Goodreads’ rating criteria allegedly looks at how many times a book is shelved — or, how many people have added it to their “want to read list” — except “A Rogue of One’s Own” by Evie Dunmore, one of the nominees in the romance category, was only shelved 5700 times. Granted, Christina Lauren’s book was shelved 64,000 times by Oct. 30, but as far as representation for indie authors go, there’s no room for them on the list. And it shows the lack of effort Goodreads put into adding books that people actually liked this year compared to the big names.

I was happy to see Mariana Zapata make the list, though she was added in in the later rounds of voting. But “A Rogue of One’s Own” simply does not do justice to the historical romance genre, especially since it was the only one on the list. But it’s a trade paperback and many historical romances are solely mass-market, which means they’re rarely on Goodreads’ lists. None that I’ve seen at least.

Goodreads might argue that indie authors aren’t doing as well but it’s not true. Jesse (from peacelovesbooksxo) said that there are indie authors that are making six figures and independent bookstores are booming more than ever, but according to Goodreads, apparently that’s not enough.

The reason why indie authors and independent bookstores are doing so well isn’t because of the big names: “It’s about community. [So] rather than trying to compete with Amazon on price, [they do] things that often can’t get connected to an algorithm,” said Ryan Raffaelli. Which means inviting smaller authors into these spaces to speak on their work and have those in the community (whether that be online or in-store) listen and interact with them. They’re able to connect with these real-life stories that are full of more representation and give back to their local economy. Although, as long as Book of the Month classifies these books as “best romance books” then the Goodreads’ list can’t possibly be wrong.

However, the diversity on this list has definitely gotten better this year. In the romance genre, “Boyfriend Material” by Alexis Hall was nominated (which gave representation to male-male romance by a male author), and “Something to Talk About” by Meryl Wilsner is a sapphic romance (although many didn’t consider it romance due to the lack of romantic development).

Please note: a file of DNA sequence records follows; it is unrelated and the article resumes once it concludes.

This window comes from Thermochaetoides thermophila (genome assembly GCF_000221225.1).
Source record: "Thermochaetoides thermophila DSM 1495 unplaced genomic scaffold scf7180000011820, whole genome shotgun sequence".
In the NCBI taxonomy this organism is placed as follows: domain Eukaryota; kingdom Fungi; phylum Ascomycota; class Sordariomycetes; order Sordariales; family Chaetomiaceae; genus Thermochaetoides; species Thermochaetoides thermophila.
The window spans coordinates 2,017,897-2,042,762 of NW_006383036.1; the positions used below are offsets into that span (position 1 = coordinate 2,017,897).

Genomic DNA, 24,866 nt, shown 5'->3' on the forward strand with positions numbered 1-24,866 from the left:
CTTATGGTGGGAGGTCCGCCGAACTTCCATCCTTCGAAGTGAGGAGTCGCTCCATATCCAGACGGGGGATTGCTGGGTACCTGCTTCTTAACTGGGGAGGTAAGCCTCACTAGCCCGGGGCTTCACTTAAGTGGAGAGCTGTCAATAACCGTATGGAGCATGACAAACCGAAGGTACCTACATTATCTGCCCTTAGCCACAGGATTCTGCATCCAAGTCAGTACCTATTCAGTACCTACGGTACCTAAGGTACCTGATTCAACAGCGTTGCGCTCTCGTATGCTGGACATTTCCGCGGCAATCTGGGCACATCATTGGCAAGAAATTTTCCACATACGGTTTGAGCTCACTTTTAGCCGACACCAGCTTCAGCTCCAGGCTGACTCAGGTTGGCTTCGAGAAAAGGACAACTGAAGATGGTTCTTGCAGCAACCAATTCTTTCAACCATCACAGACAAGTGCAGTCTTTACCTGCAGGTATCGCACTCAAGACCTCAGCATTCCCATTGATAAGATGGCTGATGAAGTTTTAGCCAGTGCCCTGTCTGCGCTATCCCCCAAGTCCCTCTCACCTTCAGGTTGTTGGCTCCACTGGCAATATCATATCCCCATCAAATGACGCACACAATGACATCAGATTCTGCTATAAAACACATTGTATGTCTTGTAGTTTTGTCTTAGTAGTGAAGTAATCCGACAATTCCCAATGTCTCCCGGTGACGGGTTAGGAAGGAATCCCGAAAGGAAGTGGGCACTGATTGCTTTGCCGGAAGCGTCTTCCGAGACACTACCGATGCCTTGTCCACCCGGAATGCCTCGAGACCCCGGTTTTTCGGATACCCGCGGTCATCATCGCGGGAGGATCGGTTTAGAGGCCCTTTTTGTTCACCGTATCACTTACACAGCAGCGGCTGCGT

And although we love and need representation for people of color in the genre, there needs to be more than just one Black romance author that receives the spotlight. Talia Hibbert did make the preliminary nomination rounds for her book “Get a Life Chloe Brown,” which features two Black main characters, but she did not end up among the final nominees. Once again, if Goodreads would have tapped into the indie world they might have found many other authors that wrote amazing books this year, but I digress. “You Had Me at Hola” was also on the list, but it didn’t do so well with a 3.82 rating.

So, if the quality of the content for these books are not even being considered for these book nominations, the numbers are inaccurate and certain people, such as indie authors, are getting blatantly excluded, who are these awards actually for?

The Future of Goodreads

Over the years, there have been companies that have tried to compete with Goodreads but have not been successful because it’s hard to win against Amazon. However, there’s a new book cataloging site that’s in the works called The Storygraph. It’s founded and independently owned by Nadia Odunayo and while still in beta it has a sleeker design and many other features that Goodreads doesn’t have, such as a more detailed “five star ratings” and books that are added to the catalog based on more personally curated reviews.

People like Leena Norms have talked about how Goodreads went from this wholesome, independently run site and turned into this monopoly of a book business. The one thing Amazon’s Goodreads doesn’t have is the sense of community that Goodreads was supposed to be based off of. Things have changed.

This doesn’t mean that Goodreads is or will one day be obsolete, or that people should stop using the site, but people are hoping for a change for both the site and the future of the book award ceremonies. It’s a tough pill to swallow, but until Storygraph is on air and successful enough to even be considered a competitor, Goodreads is all we’ve got. Storygraph is based in the UK and there’s no launch date as of yet. So here’s to hoping next year will be better.

Arianna Taylor, University of Rochester

Writer Profile

Arianna Taylor

University of Rochester
Language Media and Communications

Arianna is from the Bronx and is studying language media and communications. You can find her watching "Avengers Endgame" (again), reading about happily-ever-afters and writing short fiction stories. She’s here to try something new.